Co-authored by Chris Gosling
Introduction and background
If your child (or a child for whom you have parental responsibility) is removed from their home country without your consent and without the order of a court, you may be able to obtain assistance under the Hague Convention on the Civil Aspects of International Child Abduction (‘Hague Convention’). However, if you bring your child to Australia from another country and the child’s other parent asserts that you did so without their consent or a court order in that country, court proceedings may be commenced against you in Australia for your child to be returned to the other country.
The Hague Convention is the primary international agreement that encompasses international parental child abduction. It allows for an avenue for a parent to seek to have their child returned to their home country. The Hague Convention sets up a central authority in each signature country to deal with applications for the return of children taken to or from each country. The Australian Government Attorney-General’s Department is the central authority for Australia.
It is therefore imperative to ensure both parents are aligned with their views regarding where their child resides and/or spends time, as well as abiding by court orders.
How to satisfy the legislation for a Court to enforce a return order
It is important to understand the relevant legislation when proceeding with an application to the court to have your child returned. Under the Hague Convention, Family Law (Child Abduction Convention) Regulations 1986 (Cth) (‘CACR’) reg 14 permits an application to be initiated to return a child who has been illegally removed from or kept in a Hague Convention country.
There are four specifications of which must be satisfied under CACR reg 16 (pursuant to CACR reg 14) for the order of the return of a child to another country or to Australia from another country, including:
(a) an application for a return order for a child is made; and
(b) the application is filed within one year after the child‘s removal or retention; and
(c) the responsible Central Authority or Article 3 applicant (means a person, institution or other body that has made an application) satisfies the court that the child‘s removal or retention is wrongful under subregulation (1A).
1A) For subregulation (1), a child’s removal to, or retention in, Australia is wrongful if:
(a) the child is under 16; and
(b) the child habitually resides in a convention country immediately before the child‘s removal to, or retention in, Australia; and
(c) the person, institution or other body seeking the child‘s return has rights of custody in relation to the child under the law of the country in which the child habitually resides immediately before the child‘s removal to, or retention in, Australia; and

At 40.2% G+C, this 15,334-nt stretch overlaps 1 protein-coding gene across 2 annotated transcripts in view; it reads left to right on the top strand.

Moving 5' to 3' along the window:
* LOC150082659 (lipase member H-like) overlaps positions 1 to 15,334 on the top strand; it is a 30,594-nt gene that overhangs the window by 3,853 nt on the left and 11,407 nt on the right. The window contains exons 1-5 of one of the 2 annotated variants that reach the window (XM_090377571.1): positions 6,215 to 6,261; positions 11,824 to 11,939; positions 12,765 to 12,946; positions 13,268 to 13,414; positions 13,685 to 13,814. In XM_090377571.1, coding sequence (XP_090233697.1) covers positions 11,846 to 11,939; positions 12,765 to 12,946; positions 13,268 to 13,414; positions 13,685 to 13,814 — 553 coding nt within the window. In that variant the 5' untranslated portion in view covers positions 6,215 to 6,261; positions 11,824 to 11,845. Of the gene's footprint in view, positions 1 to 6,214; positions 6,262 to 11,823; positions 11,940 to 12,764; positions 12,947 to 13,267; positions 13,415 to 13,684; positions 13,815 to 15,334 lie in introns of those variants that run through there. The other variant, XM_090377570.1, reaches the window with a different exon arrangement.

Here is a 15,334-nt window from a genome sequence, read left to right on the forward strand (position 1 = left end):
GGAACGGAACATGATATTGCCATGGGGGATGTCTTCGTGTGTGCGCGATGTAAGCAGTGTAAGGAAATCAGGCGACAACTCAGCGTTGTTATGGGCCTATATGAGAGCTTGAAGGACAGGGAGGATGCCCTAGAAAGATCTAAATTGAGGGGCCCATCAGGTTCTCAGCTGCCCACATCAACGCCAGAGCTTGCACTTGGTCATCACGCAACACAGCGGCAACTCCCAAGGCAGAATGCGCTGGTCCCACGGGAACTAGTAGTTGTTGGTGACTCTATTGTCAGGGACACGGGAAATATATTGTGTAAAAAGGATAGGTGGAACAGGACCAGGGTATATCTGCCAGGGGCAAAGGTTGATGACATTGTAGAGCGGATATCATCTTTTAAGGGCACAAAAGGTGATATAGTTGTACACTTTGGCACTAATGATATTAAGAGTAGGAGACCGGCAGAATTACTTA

(d) the child‘s removal to, or retention in, Australia is in breach of those rights of custody; and
(e) at the time of the child‘s removal or retention, the person, institution or other body:
(i) is actually exercising the rights of custody (either jointly or alone); or
(ii) has exercised those rights if the child has not been removed or retained.
When determining how to define the meaning of an individual’s rights of custody to a child, it is best defined by CACR reg 4(1):
(a) the child is habitually resident in Australia or in a convention country immediately before his or her removal or retention; and
(b) rights of custody in relation to the child are attributed to the person, institution or other body, either jointly or alone, under a law in force in Australia or in the convention country in which the child habitually resided immediately before his or her removal or retention.
When a Court can reject to order the return of a child
There are circumstances pursuant to CACR reg 16(2)-(3) when a Court will not grant an order returning a child, including:
- The person/institution/body applying for the return of the child is not exercising rights of custody when the child is removed to/first retained in Australia and would not have exercised those rights had the child not been so removed/retained (reg 16(3)(a)(i));
- Where the person/institution/body applying for return of the child has consented to or subsequently consented to the child being removed to/retained in Australia (reg 16(3)(a)(ii));
- Where there is a grave risk that return of the child under the Convention would expose the child to physical or psychological harm or will place the child in unacceptable circumstances (reg 16(3)(b));
- The child objects to being returned, with a strength of feeling beyond a small expression of a fondness or of ordinary wishes and has reached an age and a degree of maturity at which it is appropriate to take into account of his/her views (reg 16(3)(c));
- The return of the child would not be permitted by the essential principles of Australia relating to protection of human rights & essential freedoms (reg 16(3)(d));
- The application for return of the child is filed more than 12 months after the day on which the child is removed to/first retained in Australia and the court is satisfied that the child is settled in its new location: (reg 16(2)).
Assistance from Commonwealth Government Departments
If you click on the following link, you will be able to view the countries which are a part of the Hague Convention: https://www.ag.gov.au/families-and-marriage/families/international-family-law-and-children/hague-convention-civil-aspects-international-child-abduction.
If a child you have parental responsibility for has left Australia without your consent, it is advised you contact the Commonwealth Attorney-General’s Department on 1800 100 480.
If a non-Hague country is involved, The Department of Foreign Affairs and Trade may be able to assist left-behind parents in accessing an English-speaking lawyer.